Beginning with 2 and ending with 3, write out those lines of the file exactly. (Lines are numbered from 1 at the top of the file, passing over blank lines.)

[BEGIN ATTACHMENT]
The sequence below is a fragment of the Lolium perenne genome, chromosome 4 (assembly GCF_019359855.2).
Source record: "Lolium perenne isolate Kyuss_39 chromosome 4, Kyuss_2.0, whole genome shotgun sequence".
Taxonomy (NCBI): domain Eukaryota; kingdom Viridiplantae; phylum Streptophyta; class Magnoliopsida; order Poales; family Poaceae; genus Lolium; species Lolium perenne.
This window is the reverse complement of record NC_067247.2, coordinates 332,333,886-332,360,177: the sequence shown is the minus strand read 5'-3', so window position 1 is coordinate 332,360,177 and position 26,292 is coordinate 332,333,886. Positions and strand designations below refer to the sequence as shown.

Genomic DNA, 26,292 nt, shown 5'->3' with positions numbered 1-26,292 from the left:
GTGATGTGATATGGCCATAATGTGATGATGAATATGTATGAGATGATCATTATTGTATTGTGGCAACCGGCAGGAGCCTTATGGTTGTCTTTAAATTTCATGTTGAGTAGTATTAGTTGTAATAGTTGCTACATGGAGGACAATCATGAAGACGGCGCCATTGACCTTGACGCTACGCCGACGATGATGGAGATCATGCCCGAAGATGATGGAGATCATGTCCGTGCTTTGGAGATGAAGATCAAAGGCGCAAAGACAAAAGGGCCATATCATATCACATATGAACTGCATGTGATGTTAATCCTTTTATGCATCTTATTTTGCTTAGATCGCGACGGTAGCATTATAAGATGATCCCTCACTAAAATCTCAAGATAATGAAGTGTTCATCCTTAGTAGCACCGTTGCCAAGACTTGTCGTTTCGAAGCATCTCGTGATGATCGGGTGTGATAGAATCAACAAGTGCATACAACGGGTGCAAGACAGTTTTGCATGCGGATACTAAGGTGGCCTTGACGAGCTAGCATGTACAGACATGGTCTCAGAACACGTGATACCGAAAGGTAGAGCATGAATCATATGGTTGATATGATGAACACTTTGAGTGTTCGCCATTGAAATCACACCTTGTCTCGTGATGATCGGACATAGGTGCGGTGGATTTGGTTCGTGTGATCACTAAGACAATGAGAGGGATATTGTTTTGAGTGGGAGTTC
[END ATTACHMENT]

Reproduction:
Source record: "Lolium perenne isolate Kyuss_39 chromosome 4, Kyuss_2.0, whole genome shotgun sequence".
Taxonomy (NCBI): domain Eukaryota; kingdom Viridiplantae; phylum Streptophyta; class Magnoliopsida; order Poales; family Poaceae; genus Lolium; species Lolium perenne.